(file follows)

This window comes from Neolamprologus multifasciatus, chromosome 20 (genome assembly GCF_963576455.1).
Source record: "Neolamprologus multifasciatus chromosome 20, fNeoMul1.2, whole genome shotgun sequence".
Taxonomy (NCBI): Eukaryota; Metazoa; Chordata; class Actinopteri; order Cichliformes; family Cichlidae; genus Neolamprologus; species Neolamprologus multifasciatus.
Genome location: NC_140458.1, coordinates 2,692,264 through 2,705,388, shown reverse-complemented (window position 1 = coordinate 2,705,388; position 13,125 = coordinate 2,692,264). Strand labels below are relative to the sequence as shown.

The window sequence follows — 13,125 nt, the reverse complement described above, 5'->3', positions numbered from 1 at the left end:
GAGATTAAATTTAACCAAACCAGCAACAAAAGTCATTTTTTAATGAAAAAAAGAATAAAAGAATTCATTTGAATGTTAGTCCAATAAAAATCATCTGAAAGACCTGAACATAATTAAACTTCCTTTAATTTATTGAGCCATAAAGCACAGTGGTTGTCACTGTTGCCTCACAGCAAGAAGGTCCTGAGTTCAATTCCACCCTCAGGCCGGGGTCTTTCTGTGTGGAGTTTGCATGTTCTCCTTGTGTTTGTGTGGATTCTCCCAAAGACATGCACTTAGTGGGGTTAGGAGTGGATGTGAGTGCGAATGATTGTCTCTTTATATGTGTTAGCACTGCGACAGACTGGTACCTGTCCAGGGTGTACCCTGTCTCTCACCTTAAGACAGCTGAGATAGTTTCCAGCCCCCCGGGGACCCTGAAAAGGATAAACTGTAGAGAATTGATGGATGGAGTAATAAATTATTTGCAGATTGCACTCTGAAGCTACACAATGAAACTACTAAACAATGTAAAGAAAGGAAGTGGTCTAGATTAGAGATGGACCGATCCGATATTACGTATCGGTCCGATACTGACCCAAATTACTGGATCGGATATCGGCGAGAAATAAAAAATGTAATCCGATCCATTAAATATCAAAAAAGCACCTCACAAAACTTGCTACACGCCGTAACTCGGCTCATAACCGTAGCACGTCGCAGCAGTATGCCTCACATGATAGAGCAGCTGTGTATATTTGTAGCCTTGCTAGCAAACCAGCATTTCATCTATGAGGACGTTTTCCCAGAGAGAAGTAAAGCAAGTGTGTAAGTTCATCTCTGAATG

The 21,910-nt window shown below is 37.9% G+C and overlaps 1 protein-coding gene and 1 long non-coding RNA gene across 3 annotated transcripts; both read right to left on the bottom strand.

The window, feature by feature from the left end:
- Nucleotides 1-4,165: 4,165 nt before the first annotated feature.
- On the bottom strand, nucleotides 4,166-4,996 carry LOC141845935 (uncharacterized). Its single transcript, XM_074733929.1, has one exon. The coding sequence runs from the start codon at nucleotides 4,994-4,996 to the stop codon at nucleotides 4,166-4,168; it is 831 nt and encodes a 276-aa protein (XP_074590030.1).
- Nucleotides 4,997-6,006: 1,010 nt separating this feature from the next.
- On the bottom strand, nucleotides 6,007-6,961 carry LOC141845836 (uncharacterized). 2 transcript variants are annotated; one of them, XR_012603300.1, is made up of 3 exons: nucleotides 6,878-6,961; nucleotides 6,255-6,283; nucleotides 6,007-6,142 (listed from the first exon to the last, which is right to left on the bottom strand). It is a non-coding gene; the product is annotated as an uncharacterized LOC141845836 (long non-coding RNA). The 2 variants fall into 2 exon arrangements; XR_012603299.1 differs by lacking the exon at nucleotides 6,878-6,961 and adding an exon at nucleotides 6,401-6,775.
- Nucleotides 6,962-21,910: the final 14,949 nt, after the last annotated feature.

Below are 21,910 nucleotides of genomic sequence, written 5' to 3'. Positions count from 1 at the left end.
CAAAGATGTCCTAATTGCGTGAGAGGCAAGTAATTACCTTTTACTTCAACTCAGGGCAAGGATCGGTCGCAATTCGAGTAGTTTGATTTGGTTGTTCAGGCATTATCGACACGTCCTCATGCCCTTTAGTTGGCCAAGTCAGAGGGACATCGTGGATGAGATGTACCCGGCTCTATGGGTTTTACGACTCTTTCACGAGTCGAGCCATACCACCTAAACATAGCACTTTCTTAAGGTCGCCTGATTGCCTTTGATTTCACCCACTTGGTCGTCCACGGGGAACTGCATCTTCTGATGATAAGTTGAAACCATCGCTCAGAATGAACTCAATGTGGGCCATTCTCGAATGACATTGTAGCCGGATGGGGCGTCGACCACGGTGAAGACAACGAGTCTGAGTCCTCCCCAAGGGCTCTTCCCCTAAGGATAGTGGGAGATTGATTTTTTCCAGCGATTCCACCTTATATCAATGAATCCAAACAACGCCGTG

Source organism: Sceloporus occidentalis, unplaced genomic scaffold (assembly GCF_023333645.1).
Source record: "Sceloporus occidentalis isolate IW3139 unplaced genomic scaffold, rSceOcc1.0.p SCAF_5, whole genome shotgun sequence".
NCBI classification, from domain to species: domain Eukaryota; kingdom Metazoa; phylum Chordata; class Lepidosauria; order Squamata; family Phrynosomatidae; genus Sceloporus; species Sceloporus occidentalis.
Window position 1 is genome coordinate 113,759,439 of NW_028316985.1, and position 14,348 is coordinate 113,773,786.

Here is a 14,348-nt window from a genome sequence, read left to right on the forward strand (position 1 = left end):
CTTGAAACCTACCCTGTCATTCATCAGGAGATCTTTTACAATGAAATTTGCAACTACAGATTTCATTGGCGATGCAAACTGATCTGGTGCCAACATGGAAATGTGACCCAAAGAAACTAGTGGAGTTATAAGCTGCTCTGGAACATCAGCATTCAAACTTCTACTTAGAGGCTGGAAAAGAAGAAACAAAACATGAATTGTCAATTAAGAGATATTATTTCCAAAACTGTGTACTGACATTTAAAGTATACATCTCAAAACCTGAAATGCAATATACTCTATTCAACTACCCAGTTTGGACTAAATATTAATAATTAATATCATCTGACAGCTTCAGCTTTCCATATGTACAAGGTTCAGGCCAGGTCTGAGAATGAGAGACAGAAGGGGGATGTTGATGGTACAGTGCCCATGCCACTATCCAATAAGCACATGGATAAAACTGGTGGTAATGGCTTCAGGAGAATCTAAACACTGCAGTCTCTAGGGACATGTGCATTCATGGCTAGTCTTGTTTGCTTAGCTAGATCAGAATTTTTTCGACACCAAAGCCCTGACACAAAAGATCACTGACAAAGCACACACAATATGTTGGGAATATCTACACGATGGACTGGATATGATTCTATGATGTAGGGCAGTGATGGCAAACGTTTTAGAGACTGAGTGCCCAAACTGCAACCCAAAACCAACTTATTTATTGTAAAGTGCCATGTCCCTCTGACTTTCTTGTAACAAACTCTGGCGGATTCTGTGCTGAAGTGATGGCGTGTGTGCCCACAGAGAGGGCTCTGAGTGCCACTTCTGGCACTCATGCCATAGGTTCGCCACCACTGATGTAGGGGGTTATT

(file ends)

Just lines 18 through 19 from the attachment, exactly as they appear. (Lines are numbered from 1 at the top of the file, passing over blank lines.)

NCBI classification, from domain to species: domain Eukaryota; kingdom Metazoa; phylum Chordata; class Lepidosauria; order Squamata; family Phrynosomatidae; genus Sceloporus; species Sceloporus occidentalis.
Window position 1 is genome coordinate 113,759,439 of NW_028316985.1, and position 14,348 is coordinate 113,773,786.